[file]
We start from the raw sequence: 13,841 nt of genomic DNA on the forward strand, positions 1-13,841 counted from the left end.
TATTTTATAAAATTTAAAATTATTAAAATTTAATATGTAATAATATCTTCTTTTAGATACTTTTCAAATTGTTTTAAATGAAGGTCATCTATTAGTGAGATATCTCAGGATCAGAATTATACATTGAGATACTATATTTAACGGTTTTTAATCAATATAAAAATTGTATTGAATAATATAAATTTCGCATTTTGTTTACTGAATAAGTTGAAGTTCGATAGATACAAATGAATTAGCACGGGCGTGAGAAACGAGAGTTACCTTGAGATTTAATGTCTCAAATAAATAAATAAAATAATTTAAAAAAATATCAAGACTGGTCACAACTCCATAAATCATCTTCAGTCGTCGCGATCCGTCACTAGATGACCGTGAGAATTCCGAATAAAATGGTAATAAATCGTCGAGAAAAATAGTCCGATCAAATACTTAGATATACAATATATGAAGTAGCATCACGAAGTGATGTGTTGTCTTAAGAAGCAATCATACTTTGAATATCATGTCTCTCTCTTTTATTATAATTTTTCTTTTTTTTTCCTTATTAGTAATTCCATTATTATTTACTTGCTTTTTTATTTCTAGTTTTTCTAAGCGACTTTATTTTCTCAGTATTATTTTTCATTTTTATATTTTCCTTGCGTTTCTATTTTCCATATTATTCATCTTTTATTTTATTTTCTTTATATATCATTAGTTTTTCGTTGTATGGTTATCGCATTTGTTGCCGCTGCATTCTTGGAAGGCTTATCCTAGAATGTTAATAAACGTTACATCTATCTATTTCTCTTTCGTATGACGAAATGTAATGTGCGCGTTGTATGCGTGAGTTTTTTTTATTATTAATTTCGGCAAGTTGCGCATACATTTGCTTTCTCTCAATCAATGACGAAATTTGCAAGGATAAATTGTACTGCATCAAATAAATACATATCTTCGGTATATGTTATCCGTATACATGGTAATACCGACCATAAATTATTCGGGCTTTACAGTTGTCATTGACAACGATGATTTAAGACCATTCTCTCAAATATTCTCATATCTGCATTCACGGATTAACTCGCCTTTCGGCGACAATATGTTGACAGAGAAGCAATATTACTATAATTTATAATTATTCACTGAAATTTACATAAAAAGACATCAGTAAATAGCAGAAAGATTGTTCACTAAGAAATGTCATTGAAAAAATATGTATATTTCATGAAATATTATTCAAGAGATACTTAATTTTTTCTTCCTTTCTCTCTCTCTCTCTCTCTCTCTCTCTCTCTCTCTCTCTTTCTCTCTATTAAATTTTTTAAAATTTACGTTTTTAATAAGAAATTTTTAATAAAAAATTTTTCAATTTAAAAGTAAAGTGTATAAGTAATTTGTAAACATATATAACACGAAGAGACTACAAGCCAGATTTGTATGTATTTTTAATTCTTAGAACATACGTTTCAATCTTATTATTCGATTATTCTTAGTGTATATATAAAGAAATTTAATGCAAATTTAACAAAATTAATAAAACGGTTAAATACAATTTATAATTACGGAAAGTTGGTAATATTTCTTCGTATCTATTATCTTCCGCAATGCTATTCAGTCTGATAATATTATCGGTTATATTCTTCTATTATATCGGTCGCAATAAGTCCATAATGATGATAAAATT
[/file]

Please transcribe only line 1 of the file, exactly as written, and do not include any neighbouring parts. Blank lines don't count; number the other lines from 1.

We start from the raw sequence: 13,841 nt of genomic DNA on the forward strand, positions 1-13,841 counted from the left end.